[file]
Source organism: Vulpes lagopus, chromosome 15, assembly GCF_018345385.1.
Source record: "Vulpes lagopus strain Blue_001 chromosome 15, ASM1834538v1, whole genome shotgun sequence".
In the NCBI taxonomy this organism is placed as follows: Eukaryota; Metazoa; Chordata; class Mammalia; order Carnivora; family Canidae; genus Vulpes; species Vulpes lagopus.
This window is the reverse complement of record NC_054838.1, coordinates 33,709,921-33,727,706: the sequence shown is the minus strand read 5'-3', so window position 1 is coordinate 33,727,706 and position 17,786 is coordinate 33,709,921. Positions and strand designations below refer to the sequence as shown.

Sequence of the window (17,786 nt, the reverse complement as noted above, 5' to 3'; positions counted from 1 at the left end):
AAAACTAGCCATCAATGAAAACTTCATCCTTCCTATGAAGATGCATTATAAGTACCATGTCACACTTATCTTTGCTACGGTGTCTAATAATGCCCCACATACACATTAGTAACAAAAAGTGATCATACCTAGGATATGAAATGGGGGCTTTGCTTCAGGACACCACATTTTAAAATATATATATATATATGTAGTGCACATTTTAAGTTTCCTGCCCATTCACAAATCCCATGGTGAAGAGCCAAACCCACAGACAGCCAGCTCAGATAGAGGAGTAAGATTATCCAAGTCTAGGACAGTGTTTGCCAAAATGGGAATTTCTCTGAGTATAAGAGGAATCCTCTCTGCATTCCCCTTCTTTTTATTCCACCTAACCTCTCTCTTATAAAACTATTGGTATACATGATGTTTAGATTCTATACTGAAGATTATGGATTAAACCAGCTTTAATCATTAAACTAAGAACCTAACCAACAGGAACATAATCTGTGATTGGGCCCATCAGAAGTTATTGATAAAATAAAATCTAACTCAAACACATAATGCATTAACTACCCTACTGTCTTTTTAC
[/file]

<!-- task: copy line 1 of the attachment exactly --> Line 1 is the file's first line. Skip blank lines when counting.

Source organism: Vulpes lagopus, chromosome 15, assembly GCF_018345385.1.